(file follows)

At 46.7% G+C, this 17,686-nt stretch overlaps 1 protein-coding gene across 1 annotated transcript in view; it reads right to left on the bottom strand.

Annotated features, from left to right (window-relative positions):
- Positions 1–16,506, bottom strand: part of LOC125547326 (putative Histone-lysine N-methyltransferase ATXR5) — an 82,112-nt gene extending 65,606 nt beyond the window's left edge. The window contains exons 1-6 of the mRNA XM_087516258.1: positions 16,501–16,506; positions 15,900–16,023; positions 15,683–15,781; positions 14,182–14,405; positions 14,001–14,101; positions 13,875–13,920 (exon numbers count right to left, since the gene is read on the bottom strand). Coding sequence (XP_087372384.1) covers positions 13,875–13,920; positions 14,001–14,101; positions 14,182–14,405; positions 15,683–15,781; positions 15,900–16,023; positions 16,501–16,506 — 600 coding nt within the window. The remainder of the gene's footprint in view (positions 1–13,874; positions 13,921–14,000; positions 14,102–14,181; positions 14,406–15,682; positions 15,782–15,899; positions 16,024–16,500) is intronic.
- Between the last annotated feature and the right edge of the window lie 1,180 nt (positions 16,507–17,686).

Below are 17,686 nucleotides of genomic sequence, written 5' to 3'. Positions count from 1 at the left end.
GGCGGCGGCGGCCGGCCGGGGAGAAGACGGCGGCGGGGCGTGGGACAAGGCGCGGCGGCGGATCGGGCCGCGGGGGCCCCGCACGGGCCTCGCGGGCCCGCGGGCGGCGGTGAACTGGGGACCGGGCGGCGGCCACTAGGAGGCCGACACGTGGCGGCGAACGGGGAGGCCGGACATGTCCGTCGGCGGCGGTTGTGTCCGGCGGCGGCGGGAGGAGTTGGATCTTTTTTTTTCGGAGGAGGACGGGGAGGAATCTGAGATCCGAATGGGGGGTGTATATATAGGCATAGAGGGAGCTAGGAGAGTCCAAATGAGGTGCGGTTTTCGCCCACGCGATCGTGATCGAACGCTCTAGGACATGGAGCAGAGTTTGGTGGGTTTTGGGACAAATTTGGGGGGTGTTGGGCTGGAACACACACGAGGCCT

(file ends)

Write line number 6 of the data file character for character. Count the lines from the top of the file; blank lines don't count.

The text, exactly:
GGCGGCGGCGGCCGGCCGGGGAGAAGACGGCGGCGGGGCGTGGGACAAGGCGCGGCGGCGGATCGGGCCGCGGGGGCCCCGCACGGGCCTCGCGGGCCCGCGGGCGGCGGTGAACTGGGGACCGGGCGGCGGCCACTAGGAGGCCGACACGTGGCGGCGAACGGGGAGGCCGGACATGTCCGTCGGCGGCGGTTGTGTCCGGCGGCGGCGGGAGGAGTTGGATCTTTTTTTTTCGGAGGAGGACGGGGAGGAATCTGAGATCCGAATGGGGGGTGTATATATAGGCATAGAGGGAGCTAGGAGAGTCCAAATGAGGTGCGGTTTTCGCCCACGCGATCGTGATCGAACGCTCTAGGACATGGAGCAGAGTTTGGTGGGTTTTGGGACAAATTTGGGGGGTGTTGGGCTGGAACACACACGAGGCCT